Lise McCoy MTESL, Clinical Affairs Unit, School of Osteopathic Medicine in Arizona
Frederic N. Schwartz, DO, Department of Family and Community Medicine, School of Osteopathic Medicine in Arizona
Overview: Improving the quality of training for primary care physicians is an important goal, as the United States faces increasing deficits in numbers of family physicians. The School of Osteopathic Medicine in Arizona (SOMA) trains all its undergraduate medical students at community campuses that provide medical home services to vulnerable underserved populations during MS2-4. During their experiences, medical students see a large volume and variety of patients. Students use technology to log patient encounters daily through SOMA’s online database, E*Value. Student clinical logs include patient demographics, diagnoses, procedures, and clinical presentations. To date, more than 400,000 clinical case logs have been submitted electronically in the first 18 months of the program. The large quantity of case logs collected during student rotations provides the college with valuable information regarding the variety of cases seen. Another key aspect of the clinical training program relates to professionalism. The college strives to increase student professionalism with respect to their clinical case logging. We teach the students that documentation regarding clinical case logs is a critically important clinical skill, as it provides basic training in keeping accurate patient records. A familiar medical profession adage goes: if it wasn’t documented, it didn’t happen.
The Study: SOMA tracks both clinical case logs and clinical performance evaluations within E*Value, collecting data from MS3 and MS4 students at eleven remote sub-campuses. This allows investigations on the relationship between professionalism and volume of undergraduate case logs per region. In this study, SOMA investigates the relationship between clinical case log volume and student professionalism ratings as evaluated by clinical preceptors during the third and fourth years. This study also highlights successful ways that technology supports collection and review of student assessment data in a distributed education model.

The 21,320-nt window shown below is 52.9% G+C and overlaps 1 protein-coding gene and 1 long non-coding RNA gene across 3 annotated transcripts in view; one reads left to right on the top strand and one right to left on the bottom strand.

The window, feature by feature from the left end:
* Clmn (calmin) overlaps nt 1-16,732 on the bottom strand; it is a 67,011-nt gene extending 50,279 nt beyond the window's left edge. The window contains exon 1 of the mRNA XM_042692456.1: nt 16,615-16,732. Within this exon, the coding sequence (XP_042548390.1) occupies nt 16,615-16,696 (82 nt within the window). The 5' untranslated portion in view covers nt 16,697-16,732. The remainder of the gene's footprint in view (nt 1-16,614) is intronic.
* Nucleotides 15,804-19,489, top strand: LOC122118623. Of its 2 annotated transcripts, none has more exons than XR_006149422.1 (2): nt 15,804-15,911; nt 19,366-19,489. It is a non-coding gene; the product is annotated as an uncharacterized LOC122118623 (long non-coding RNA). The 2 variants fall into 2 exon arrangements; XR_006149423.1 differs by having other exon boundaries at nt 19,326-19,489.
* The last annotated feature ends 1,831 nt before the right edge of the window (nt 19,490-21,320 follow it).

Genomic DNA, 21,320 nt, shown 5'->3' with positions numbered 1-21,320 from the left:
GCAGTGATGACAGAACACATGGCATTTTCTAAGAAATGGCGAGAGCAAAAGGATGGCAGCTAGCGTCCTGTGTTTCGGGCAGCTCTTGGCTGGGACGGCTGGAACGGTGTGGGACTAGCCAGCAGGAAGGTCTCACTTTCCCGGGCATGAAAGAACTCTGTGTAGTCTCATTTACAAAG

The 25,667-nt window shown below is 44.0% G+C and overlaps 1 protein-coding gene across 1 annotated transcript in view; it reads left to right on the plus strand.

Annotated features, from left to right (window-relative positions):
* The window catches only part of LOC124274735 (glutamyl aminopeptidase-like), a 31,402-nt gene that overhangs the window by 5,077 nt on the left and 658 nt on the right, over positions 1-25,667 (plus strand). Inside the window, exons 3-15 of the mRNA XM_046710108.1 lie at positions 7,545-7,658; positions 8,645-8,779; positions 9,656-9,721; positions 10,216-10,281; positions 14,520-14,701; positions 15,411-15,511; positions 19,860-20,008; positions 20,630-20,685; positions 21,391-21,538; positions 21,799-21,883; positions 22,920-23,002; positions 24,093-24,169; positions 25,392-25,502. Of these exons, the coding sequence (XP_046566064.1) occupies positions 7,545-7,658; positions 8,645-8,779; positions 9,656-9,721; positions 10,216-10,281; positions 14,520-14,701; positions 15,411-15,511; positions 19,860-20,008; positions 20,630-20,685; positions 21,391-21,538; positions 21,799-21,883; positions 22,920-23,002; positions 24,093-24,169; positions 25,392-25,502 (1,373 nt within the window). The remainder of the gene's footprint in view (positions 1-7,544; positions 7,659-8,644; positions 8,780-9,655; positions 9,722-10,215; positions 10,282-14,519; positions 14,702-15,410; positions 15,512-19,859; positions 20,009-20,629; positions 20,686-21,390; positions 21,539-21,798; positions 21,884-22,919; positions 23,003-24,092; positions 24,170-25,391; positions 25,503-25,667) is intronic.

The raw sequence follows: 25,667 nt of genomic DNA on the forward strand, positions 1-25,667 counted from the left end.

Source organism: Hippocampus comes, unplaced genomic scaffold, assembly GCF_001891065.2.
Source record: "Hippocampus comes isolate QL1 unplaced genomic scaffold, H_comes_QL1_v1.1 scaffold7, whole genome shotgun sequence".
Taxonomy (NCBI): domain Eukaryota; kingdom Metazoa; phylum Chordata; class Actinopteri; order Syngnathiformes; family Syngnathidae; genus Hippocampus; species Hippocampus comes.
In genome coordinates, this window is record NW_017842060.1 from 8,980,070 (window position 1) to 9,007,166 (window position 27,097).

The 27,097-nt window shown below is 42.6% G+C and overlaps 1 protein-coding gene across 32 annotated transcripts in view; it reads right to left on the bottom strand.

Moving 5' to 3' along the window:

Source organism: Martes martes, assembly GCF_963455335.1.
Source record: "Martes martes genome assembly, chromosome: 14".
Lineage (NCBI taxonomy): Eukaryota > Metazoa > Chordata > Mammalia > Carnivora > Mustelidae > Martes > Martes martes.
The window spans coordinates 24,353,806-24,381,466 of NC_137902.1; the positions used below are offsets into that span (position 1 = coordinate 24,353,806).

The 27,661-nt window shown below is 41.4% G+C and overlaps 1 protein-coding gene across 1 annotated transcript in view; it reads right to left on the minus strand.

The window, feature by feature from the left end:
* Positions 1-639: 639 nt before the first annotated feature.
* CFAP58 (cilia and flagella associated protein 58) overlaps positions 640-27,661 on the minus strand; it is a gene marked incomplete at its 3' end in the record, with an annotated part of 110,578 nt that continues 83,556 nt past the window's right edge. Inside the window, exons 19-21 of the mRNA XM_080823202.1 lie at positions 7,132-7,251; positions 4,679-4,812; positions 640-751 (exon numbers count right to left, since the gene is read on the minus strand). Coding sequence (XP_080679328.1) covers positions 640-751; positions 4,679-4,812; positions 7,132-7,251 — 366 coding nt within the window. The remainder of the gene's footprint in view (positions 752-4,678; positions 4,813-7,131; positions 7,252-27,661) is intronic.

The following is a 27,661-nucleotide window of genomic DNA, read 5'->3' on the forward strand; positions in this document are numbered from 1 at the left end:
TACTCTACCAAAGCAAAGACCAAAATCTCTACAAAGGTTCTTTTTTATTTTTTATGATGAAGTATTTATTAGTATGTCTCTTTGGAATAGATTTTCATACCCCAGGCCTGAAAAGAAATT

Methodology: After each rotation, MS3 and MS4 students are rated by preceptors using the SOMA Clinical Performance Evaluation, and this data is tracked within E*Value. This evaluation contains specific items relating to professionalism. SOMA proposes to rank student performance for 200 medical students with respect to their professionalism scores on the Clinical Performance Evaluation. During their third and fourth years, medical students are required to log every patient encounter in E*Value. SOMA will tally the student case log volume for diagnoses and procedures logged during MS3 and MS4, and rank student performance using this measure. Next, SOMA will compare the two rankings and report any correlations between volume of case logs and student professionalism scores. The study will also report notable variations in clinical case logging and/or professionalism among SOMA’s eleven sub-campuses.
Implications: This presentation will review the educational implications from studying evaluations performance data in relationship to case log data. It will also summarize points related to using technology to track clinical performance evaluation data and case log data over a distributed, multi-campus model. This line of inquiry may lead to some insights about case log data collection and its role in medical education, and whether electronic case logging can be more widely used for collaborative interactions, assessments, and projects.